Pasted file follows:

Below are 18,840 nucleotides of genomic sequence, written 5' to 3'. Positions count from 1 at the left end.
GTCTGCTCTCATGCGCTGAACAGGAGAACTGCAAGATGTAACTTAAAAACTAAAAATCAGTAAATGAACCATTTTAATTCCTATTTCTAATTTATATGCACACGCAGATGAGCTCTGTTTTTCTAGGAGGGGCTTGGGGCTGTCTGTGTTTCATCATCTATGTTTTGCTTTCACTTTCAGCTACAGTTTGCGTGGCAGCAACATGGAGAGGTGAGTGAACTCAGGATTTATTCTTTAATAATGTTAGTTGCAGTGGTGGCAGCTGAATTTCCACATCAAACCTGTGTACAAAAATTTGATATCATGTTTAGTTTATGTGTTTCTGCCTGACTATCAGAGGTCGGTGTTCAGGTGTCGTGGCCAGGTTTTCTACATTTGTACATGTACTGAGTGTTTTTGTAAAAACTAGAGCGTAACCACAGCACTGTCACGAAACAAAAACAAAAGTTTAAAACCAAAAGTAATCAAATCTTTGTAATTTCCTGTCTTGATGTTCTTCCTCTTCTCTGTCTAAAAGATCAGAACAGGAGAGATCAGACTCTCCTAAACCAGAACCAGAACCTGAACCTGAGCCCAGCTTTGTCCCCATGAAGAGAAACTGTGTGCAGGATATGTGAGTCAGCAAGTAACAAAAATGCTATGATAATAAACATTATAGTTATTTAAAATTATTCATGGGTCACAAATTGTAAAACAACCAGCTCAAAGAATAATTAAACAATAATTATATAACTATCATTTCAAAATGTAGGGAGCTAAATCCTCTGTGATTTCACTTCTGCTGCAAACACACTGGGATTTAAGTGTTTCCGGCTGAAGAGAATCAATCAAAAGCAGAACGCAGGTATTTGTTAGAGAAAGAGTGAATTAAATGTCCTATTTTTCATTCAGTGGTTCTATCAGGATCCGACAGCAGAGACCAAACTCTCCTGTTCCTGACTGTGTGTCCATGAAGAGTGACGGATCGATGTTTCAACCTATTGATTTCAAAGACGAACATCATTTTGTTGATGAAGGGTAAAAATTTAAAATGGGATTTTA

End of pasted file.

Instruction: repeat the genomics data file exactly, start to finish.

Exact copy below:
Below are 18,840 nucleotides of genomic sequence, written 5' to 3'. Positions count from 1 at the left end.
GTCTGCTCTCATGCGCTGAACAGGAGAACTGCAAGATGTAACTTAAAAACTAAAAATCAGTAAATGAACCATTTTAATTCCTATTTCTAATTTATATGCACACGCAGATGAGCTCTGTTTTTCTAGGAGGGGCTTGGGGCTGTCTGTGTTTCATCATCTATGTTTTGCTTTCACTTTCAGCTACAGTTTGCGTGGCAGCAACATGGAGAGGTGAGTGAACTCAGGATTTATTCTTTAATAATGTTAGTTGCAGTGGTGGCAGCTGAATTTCCACATCAAACCTGTGTACAAAAATTTGATATCATGTTTAGTTTATGTGTTTCTGCCTGACTATCAGAGGTCGGTGTTCAGGTGTCGTGGCCAGGTTTTCTACATTTGTACATGTACTGAGTGTTTTTGTAAAAACTAGAGCGTAACCACAGCACTGTCACGAAACAAAAACAAAAGTTTAAAACCAAAAGTAATCAAATCTTTGTAATTTCCTGTCTTGATGTTCTTCCTCTTCTCTGTCTAAAAGATCAGAACAGGAGAGATCAGACTCTCCTAAACCAGAACCAGAACCTGAACCTGAGCCCAGCTTTGTCCCCATGAAGAGAAACTGTGTGCAGGATATGTGAGTCAGCAAGTAACAAAAATGCTATGATAATAAACATTATAGTTATTTAAAATTATTCATGGGTCACAAATTGTAAAACAACCAGCTCAAAGAATAATTAAACAATAATTATATAACTATCATTTCAAAATGTAGGGAGCTAAATCCTCTGTGATTTCACTTCTGCTGCAAACACACTGGGATTTAAGTGTTTCCGGCTGAAGAGAATCAATCAAAAGCAGAACGCAGGTATTTGTTAGAGAAAGAGTGAATTAAATGTCCTATTTTTCATTCAGTGGTTCTATCAGGATCCGACAGCAGAGACCAAACTCTCCTGTTCCTGACTGTGTGTCCATGAAGAGTGACGGATCGATGTTTCAACCTATTGATTTCAAAGACGAACATCATTTTGTTGATGAAGGGTAAAAATTTAAAATGGGATTTTA